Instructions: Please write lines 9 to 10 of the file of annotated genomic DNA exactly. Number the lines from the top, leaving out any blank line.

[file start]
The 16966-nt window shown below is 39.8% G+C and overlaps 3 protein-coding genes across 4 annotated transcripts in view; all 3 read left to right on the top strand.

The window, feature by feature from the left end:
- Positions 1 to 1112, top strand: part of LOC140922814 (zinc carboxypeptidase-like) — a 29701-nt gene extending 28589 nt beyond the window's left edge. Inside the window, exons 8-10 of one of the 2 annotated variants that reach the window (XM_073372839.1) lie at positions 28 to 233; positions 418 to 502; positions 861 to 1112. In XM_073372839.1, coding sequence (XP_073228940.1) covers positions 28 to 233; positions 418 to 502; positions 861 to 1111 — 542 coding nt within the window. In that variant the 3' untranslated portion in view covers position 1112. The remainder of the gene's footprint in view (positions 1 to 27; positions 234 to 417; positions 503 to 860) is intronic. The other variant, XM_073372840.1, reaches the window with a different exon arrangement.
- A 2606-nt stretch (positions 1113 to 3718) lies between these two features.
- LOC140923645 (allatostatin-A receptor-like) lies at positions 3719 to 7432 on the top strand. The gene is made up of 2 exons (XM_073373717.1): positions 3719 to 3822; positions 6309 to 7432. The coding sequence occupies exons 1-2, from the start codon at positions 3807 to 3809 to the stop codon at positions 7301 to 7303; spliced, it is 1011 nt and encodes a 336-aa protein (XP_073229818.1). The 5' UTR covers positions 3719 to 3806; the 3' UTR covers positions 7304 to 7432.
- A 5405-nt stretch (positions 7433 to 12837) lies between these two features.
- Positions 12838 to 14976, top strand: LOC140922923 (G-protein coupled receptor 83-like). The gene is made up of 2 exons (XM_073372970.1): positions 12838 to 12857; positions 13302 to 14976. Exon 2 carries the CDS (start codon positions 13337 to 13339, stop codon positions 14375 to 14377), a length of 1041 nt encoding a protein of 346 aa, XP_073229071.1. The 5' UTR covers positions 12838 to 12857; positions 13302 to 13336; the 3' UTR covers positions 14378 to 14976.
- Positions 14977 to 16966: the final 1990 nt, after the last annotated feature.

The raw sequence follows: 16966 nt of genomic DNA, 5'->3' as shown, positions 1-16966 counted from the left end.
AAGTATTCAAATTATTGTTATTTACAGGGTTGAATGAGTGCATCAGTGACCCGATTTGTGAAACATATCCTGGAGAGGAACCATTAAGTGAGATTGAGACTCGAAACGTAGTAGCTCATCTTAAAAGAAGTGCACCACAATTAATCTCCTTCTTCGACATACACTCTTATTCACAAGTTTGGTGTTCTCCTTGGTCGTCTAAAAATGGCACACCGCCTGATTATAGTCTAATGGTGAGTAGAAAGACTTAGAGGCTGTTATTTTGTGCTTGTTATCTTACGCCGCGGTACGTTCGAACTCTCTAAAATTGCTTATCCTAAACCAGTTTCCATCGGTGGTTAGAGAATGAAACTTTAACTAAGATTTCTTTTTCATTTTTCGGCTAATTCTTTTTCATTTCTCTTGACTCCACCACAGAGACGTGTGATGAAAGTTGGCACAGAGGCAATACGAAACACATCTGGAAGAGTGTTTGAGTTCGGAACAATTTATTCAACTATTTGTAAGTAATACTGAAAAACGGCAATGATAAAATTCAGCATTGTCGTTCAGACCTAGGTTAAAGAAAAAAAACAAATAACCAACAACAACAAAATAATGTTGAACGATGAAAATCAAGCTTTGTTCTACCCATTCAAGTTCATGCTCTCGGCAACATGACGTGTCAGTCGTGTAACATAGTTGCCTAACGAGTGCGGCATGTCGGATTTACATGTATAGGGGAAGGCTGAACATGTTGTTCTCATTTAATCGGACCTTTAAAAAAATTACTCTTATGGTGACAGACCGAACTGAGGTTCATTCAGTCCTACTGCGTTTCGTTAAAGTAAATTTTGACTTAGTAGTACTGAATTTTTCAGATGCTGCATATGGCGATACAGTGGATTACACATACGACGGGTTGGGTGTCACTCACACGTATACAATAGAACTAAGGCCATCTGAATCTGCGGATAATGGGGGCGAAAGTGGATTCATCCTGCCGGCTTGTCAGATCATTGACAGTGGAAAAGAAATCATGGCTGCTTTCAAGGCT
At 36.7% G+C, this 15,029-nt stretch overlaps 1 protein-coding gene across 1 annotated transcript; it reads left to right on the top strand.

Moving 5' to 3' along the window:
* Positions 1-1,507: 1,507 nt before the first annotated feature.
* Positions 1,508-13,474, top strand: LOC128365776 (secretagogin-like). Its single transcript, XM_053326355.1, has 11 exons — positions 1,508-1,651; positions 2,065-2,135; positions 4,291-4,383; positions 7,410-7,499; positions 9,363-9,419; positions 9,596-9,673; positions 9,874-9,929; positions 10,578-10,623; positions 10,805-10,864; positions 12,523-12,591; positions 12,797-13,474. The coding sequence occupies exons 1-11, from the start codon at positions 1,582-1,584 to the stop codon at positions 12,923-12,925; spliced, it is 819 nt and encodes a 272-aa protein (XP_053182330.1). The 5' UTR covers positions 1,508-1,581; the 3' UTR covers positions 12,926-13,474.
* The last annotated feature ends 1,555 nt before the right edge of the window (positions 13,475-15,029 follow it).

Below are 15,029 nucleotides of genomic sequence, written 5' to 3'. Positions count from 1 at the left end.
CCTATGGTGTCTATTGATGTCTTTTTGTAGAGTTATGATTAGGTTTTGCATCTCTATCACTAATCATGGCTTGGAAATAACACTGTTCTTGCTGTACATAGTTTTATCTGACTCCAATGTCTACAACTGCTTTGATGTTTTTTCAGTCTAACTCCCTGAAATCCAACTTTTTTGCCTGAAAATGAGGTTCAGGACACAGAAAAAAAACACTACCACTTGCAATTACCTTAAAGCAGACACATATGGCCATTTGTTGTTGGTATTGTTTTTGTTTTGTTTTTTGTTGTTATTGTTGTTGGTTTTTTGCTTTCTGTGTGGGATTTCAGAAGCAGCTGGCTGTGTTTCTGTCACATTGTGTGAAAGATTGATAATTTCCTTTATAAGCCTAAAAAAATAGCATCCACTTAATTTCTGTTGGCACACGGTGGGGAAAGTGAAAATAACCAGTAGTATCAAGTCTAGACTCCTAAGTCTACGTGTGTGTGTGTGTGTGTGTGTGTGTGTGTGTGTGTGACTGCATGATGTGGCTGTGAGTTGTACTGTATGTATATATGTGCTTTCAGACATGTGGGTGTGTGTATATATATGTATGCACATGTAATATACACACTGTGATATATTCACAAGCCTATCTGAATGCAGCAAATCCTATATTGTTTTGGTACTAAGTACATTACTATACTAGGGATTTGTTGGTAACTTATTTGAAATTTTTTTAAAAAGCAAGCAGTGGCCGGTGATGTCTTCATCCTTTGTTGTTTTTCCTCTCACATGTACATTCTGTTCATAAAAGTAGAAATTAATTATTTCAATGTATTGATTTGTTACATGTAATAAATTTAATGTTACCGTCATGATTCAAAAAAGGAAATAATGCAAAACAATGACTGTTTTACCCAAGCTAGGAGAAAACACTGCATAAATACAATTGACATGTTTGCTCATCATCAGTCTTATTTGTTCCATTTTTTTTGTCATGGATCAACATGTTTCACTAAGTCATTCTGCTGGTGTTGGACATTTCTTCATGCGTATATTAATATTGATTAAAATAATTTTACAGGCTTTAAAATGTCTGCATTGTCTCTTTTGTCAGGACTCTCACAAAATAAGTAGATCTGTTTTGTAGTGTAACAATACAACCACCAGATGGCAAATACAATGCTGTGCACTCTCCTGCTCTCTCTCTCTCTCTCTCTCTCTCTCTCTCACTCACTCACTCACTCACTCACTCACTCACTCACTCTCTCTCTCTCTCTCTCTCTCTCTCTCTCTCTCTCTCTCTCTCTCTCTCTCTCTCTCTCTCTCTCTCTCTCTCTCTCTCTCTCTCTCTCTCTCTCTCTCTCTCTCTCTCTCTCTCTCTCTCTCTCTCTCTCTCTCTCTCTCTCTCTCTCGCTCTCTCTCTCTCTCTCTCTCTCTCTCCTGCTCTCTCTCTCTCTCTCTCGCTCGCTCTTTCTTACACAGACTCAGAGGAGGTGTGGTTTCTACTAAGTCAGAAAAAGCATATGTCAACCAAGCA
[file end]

The raw sequence follows: 16966 nt of genomic DNA, 5'->3' as shown, positions 1-16966 counted from the left end.
AAGTATTCAAATTATTGTTATTTACAGGGTTGAATGAGTGCATCAGTGACCCGATTTGTGAAACATATCCTGGAGAGGAACCATTAAGTGAGATTGAGACTCGAAACGTAGTAGCTCATCTTAAAAGAAGTGCACCACAATTAATCTCCTTCTTCGACATACACTCTTATTCACAAGTTTGGTGTTCTCCTTGGTCGTCTAAAAATGGCACACCGCCTGATTATAGTCTAATGGTGAGTAGAAAGACTTAGAGGCTGTTATTTTGTGCTTGTTATCTTACGCCGCGGTACGTTCGAACTCTCTAAAATTGCTTATCCTAAACCAGTTTCCATCGGTGGTTAGAGAATGAAACTTTAACTAAGATTTCTTTTTCATTTTTCGGCTAATTCTTTTTCATTTCTCTTGACTCCACCACAGAGACGTGTGATGAAAGTTGGCACAGAGGCAATACGAAACACATCTGGAAGAGTGTTTGAGTTCGGAACAATTTATTCAACTATTTGTAAGTAATACTGAAAAACGGCAATGATAAAATTCAGCATTGTCGTTCAGACCTAGGTTAAAGAAAAAAAACAAATAACCAACAACAACAAAATAATGTTGAACGATGAAAATCAAGCTTTGTTCTACCCATTCAAGTTCATGCTCTCGGCAACATGACGTGTCAGTCGTGTAACATAGTTGCCTAACGAGTGCGGCATGTCGGATTTACATGTATAGGGGAAGGCTGAACATGTTGTTCTCATTTAATCGGACCTTTAAAAAAATTACTCTTATGGTGACAGACCGAACTGAGGTTCATTCAGTCCTACTGCGTTTCGTTAAAGTAAATTTTGACTTAGTAGTACTGAATTTTTCAGATGCTGCATATGGCGATACAGTGGATTACACATACGACGGGTTGGGTGTCACTCACACGTATACAATAGAACTAAGGCCATCTGAATCTGCGGATAATGGGGGCGAAAGTGGATTCATCCTGCCGGCTTGTCAGATCATTGACAGTGGAAAAGAAATCATGGCTGCTTTCAAGGCT